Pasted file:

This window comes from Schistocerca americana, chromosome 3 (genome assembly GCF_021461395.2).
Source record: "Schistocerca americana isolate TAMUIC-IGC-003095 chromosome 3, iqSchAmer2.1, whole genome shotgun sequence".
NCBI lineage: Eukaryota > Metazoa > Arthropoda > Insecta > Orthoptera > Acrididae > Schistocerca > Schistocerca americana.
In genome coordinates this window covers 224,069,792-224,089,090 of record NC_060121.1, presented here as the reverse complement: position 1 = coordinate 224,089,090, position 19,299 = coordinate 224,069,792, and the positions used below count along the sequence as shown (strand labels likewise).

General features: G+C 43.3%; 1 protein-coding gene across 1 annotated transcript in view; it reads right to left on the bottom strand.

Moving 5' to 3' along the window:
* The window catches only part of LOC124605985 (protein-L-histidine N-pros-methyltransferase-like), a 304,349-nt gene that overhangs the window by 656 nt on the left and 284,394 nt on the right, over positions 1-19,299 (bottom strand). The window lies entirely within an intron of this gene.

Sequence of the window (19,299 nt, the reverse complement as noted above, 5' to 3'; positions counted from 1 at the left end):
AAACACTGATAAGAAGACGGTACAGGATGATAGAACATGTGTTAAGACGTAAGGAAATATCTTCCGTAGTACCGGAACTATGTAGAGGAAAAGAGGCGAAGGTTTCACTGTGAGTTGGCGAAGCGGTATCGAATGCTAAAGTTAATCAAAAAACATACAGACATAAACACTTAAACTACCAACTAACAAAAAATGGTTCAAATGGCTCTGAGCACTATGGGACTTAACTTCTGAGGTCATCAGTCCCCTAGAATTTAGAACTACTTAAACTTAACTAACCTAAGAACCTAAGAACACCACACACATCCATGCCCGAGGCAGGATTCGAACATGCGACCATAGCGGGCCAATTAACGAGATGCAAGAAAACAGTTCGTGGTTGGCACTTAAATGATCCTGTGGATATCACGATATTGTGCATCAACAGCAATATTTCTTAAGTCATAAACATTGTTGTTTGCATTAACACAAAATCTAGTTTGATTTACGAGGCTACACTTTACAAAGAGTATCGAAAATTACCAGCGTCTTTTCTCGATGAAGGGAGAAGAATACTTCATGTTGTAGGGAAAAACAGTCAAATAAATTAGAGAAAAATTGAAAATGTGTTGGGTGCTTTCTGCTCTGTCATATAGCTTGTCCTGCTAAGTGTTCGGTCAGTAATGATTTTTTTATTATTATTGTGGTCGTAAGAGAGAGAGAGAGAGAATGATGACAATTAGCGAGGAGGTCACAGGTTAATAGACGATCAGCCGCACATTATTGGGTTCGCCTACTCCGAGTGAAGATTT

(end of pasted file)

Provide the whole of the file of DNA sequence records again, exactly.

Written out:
This window comes from Schistocerca americana, chromosome 3 (genome assembly GCF_021461395.2).
Source record: "Schistocerca americana isolate TAMUIC-IGC-003095 chromosome 3, iqSchAmer2.1, whole genome shotgun sequence".
NCBI lineage: Eukaryota > Metazoa > Arthropoda > Insecta > Orthoptera > Acrididae > Schistocerca > Schistocerca americana.
In genome coordinates this window covers 224,069,792-224,089,090 of record NC_060121.1, presented here as the reverse complement: position 1 = coordinate 224,089,090, position 19,299 = coordinate 224,069,792, and the positions used below count along the sequence as shown (strand labels likewise).

General features: G+C 43.3%; 1 protein-coding gene across 1 annotated transcript in view; it reads right to left on the bottom strand.

Moving 5' to 3' along the window:
* The window catches only part of LOC124605985 (protein-L-histidine N-pros-methyltransferase-like), a 304,349-nt gene that overhangs the window by 656 nt on the left and 284,394 nt on the right, over positions 1-19,299 (bottom strand). The window lies entirely within an intron of this gene.

Sequence of the window (19,299 nt, the reverse complement as noted above, 5' to 3'; positions counted from 1 at the left end):
AAACACTGATAAGAAGACGGTACAGGATGATAGAACATGTGTTAAGACGTAAGGAAATATCTTCCGTAGTACCGGAACTATGTAGAGGAAAAGAGGCGAAGGTTTCACTGTGAGTTGGCGAAGCGGTATCGAATGCTAAAGTTAATCAAAAAACATACAGACATAAACACTTAAACTACCAACTAACAAAAAATGGTTCAAATGGCTCTGAGCACTATGGGACTTAACTTCTGAGGTCATCAGTCCCCTAGAATTTAGAACTACTTAAACTTAACTAACCTAAGAACCTAAGAACACCACACACATCCATGCCCGAGGCAGGATTCGAACATGCGACCATAGCGGGCCAATTAACGAGATGCAAGAAAACAGTTCGTGGTTGGCACTTAAATGATCCTGTGGATATCACGATATTGTGCATCAACAGCAATATTTCTTAAGTCATAAACATTGTTGTTTGCATTAACACAAAATCTAGTTTGATTTACGAGGCTACACTTTACAAAGAGTATCGAAAATTACCAGCGTCTTTTCTCGATGAAGGGAGAAGAATACTTCATGTTGTAGGGAAAAACAGTCAAATAAATTAGAGAAAAATTGAAAATGTGTTGGGTGCTTTCTGCTCTGTCATATAGCTTGTCCTGCTAAGTGTTCGGTCAGTAATGATTTTTTTATTATTATTGTGGTCGTAAGAGAGAGAGAGAGAGAATGATGACAATTAGCGAGGAGGTCACAGGTTAATAGACGATCAGCCGCACATTATTGGGTTCGCCTACTCCGAGTGAAGATTT